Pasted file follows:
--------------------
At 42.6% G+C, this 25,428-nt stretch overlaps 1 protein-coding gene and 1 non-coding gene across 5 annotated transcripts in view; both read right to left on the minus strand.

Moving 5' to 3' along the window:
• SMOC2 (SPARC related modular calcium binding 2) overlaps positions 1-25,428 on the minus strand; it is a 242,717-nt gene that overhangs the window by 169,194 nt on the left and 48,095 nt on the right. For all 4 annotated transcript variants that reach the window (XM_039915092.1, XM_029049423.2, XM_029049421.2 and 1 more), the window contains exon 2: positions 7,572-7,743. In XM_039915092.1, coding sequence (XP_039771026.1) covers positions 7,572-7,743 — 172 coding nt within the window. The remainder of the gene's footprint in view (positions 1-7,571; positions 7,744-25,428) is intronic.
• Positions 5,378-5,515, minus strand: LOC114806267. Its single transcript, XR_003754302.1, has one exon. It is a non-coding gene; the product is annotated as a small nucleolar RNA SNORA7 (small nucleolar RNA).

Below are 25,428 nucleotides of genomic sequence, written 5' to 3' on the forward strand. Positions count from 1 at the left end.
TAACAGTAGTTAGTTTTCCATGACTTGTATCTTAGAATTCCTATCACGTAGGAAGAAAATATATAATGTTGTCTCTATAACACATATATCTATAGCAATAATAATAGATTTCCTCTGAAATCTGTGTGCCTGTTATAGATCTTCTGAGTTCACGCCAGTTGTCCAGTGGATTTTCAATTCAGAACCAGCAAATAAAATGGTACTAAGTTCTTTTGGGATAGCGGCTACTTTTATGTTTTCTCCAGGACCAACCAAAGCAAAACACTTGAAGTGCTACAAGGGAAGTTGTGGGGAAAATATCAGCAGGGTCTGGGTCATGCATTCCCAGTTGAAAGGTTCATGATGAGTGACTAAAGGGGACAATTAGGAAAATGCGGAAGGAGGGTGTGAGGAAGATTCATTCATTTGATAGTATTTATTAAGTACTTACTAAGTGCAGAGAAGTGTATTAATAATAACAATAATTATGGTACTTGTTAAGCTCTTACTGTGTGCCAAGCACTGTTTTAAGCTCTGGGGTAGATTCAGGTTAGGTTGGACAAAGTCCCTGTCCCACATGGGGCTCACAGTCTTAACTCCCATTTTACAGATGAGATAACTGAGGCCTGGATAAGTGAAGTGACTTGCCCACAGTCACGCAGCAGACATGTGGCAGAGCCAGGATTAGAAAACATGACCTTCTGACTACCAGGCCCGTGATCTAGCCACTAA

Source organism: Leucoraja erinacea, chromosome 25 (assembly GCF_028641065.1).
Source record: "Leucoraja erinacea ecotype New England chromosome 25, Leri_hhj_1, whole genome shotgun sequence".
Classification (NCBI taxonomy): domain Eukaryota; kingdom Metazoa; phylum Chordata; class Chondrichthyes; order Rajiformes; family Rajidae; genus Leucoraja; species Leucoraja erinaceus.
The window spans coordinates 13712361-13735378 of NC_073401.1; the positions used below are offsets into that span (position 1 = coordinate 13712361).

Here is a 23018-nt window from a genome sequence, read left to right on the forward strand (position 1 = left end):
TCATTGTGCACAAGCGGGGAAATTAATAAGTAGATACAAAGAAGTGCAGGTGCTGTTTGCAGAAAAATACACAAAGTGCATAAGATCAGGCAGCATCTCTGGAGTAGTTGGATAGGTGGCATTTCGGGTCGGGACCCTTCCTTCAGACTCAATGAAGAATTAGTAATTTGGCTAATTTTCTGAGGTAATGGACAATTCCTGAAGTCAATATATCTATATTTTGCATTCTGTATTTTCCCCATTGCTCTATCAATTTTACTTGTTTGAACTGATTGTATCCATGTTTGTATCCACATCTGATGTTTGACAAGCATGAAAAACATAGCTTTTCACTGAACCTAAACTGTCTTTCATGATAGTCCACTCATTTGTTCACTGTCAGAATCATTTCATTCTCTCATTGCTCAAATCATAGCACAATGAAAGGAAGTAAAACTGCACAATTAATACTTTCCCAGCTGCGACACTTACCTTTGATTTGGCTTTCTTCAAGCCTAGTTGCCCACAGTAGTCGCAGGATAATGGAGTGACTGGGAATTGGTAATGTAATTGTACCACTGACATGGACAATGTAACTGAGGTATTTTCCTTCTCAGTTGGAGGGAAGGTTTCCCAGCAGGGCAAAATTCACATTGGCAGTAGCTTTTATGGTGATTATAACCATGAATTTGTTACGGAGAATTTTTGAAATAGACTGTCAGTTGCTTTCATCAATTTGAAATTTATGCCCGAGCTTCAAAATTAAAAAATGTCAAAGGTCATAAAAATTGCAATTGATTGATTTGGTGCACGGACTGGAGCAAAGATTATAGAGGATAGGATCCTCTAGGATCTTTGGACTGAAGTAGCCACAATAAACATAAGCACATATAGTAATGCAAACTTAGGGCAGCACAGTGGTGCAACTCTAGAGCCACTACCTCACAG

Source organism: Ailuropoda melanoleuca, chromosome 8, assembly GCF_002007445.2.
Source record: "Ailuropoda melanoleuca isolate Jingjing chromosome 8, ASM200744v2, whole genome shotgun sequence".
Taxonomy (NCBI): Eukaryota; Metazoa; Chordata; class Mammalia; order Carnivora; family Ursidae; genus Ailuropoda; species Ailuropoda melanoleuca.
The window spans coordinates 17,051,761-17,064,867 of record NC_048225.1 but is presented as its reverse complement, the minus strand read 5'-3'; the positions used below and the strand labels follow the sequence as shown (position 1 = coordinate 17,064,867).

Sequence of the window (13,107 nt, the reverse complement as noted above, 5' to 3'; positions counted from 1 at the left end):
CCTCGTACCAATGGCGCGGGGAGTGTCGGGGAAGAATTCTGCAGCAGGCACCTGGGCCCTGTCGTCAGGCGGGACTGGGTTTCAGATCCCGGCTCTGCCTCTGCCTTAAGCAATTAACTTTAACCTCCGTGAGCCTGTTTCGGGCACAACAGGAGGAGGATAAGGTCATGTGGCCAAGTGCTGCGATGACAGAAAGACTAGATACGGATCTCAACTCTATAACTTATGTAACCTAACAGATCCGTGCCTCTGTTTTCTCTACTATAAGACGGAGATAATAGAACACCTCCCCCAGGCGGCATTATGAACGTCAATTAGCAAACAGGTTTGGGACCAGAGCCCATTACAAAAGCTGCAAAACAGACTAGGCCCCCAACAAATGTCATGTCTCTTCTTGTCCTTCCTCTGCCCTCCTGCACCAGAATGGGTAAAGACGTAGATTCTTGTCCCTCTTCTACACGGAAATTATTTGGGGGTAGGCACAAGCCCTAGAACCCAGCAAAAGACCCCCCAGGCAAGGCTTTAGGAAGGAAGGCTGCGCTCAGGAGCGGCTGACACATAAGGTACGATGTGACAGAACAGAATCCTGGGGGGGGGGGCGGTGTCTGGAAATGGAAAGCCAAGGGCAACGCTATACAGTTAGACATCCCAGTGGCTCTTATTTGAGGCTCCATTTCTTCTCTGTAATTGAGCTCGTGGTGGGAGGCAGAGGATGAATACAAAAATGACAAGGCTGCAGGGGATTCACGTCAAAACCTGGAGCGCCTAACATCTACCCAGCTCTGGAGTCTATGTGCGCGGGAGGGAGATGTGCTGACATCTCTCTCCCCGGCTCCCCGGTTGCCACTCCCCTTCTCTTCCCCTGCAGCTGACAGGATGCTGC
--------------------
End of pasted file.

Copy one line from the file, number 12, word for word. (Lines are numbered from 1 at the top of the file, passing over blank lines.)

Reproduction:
TCATTGTGCACAAGCGGGGAAATTAATAAGTAGATACAAAGAAGTGCAGGTGCTGTTTGCAGAAAAATACACAAAGTGCATAAGATCAGGCAGCATCTCTGGAGTAGTTGGATAGGTGGCATTTCGGGTCGGGACCCTTCCTTCAGACTCAATGAAGAATTAGTAATTTGGCTAATTTTCTGAGGTAATGGACAATTCCTGAAGTCAATATATCTATATTTTGCATTCTGTATTTTCCCCATTGCTCTATCAATTTTACTTGTTTGAACTGATTGTATCCATGTTTGTATCCACATCTGATGTTTGACAAGCATGAAAAACATAGCTTTTCACTGAACCTAAACTGTCTTTCATGATAGTCCACTCATTTGTTCACTGTCAGAATCATTTCATTCTCTCATTGCTCAAATCATAGCACAATGAAAGGAAGTAAAACTGCACAATTAATACTTTCCCAGCTGCGACACTTACCTTTGATTTGGCTTTCTTCAAGCCTAGTTGCCCACAGTAGTCGCAGGATAATGGAGTGACTGGGAATTGGTAATGTAATTGTACCACTGACATGGACAATGTAACTGAGGTATTTTCCTTCTCAGTTGGAGGGAAGGTTTCCCAGCAGGGCAAAATTCACATTGGCAGTAGCTTTTATGGTGATTATAACCATGAATTTGTTACGGAGAATTTTTGAAATAGACTGTCAGTTGCTTTCATCAATTTGAAATTTATGCCCGAGCTTCAAAATTAAAAAATGTCAAAGGTCATAAAAATTGCAATTGATTGATTTGGTGCACGGACTGGAGCAAAGATTATAGAGGATAGGATCCTCTAGGATCTTTGGACTGAAGTAGCCACAATAAACATAAGCACATATAGTAATGCAAACTTAGGGCAGCACAGTGGTGCAACTCTAGAGCCACTACCTCACAG